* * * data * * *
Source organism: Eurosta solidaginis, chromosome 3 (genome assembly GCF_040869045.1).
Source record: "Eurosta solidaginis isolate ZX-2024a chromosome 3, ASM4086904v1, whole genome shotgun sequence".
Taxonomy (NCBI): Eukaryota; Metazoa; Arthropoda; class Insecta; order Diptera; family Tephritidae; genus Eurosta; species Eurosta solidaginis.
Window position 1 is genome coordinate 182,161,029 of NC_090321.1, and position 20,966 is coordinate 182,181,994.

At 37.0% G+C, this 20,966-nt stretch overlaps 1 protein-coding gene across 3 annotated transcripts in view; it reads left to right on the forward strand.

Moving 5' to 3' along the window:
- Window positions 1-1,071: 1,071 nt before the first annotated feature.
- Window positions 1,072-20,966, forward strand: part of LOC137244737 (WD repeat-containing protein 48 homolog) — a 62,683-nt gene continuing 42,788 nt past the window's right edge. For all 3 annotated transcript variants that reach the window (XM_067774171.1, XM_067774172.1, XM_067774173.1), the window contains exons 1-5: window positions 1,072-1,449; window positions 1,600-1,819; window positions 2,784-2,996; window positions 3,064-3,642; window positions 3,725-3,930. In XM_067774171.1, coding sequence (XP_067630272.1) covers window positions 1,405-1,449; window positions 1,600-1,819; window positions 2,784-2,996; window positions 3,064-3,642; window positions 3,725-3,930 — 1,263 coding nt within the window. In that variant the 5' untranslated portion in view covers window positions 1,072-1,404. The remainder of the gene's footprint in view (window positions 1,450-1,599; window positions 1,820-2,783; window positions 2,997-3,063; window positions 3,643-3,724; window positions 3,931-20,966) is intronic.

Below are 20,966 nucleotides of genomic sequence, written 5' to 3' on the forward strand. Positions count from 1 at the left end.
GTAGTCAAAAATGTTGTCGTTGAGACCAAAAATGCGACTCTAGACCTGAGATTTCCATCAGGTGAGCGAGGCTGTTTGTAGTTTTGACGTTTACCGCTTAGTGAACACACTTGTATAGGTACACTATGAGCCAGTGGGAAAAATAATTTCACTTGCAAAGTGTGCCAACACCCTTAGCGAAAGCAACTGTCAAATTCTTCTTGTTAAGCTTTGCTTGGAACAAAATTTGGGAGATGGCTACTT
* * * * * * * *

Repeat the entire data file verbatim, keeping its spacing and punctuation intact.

Source organism: Eurosta solidaginis, chromosome 3 (genome assembly GCF_040869045.1).
Source record: "Eurosta solidaginis isolate ZX-2024a chromosome 3, ASM4086904v1, whole genome shotgun sequence".
Taxonomy (NCBI): Eukaryota; Metazoa; Arthropoda; class Insecta; order Diptera; family Tephritidae; genus Eurosta; species Eurosta solidaginis.
Window position 1 is genome coordinate 182,161,029 of NC_090321.1, and position 20,966 is coordinate 182,181,994.

At 37.0% G+C, this 20,966-nt stretch overlaps 1 protein-coding gene across 3 annotated transcripts in view; it reads left to right on the forward strand.

Moving 5' to 3' along the window:
- Window positions 1-1,071: 1,071 nt before the first annotated feature.
- Window positions 1,072-20,966, forward strand: part of LOC137244737 (WD repeat-containing protein 48 homolog) — a 62,683-nt gene continuing 42,788 nt past the window's right edge. For all 3 annotated transcript variants that reach the window (XM_067774171.1, XM_067774172.1, XM_067774173.1), the window contains exons 1-5: window positions 1,072-1,449; window positions 1,600-1,819; window positions 2,784-2,996; window positions 3,064-3,642; window positions 3,725-3,930. In XM_067774171.1, coding sequence (XP_067630272.1) covers window positions 1,405-1,449; window positions 1,600-1,819; window positions 2,784-2,996; window positions 3,064-3,642; window positions 3,725-3,930 — 1,263 coding nt within the window. In that variant the 5' untranslated portion in view covers window positions 1,072-1,404. The remainder of the gene's footprint in view (window positions 1,450-1,599; window positions 1,820-2,783; window positions 2,997-3,063; window positions 3,643-3,724; window positions 3,931-20,966) is intronic.

Below are 20,966 nucleotides of genomic sequence, written 5' to 3' on the forward strand. Positions count from 1 at the left end.
GTAGTCAAAAATGTTGTCGTTGAGACCAAAAATGCGACTCTAGACCTGAGATTTCCATCAGGTGAGCGAGGCTGTTTGTAGTTTTGACGTTTACCGCTTAGTGAACACACTTGTATAGGTACACTATGAGCCAGTGGGAAAAATAATTTCACTTGCAAAGTGTGCCAACACCCTTAGCGAAAGCAACTGTCAAATTCTTCTTGTTAAGCTTTGCTTGGAACAAAATTTGGGAGATGGCTACTT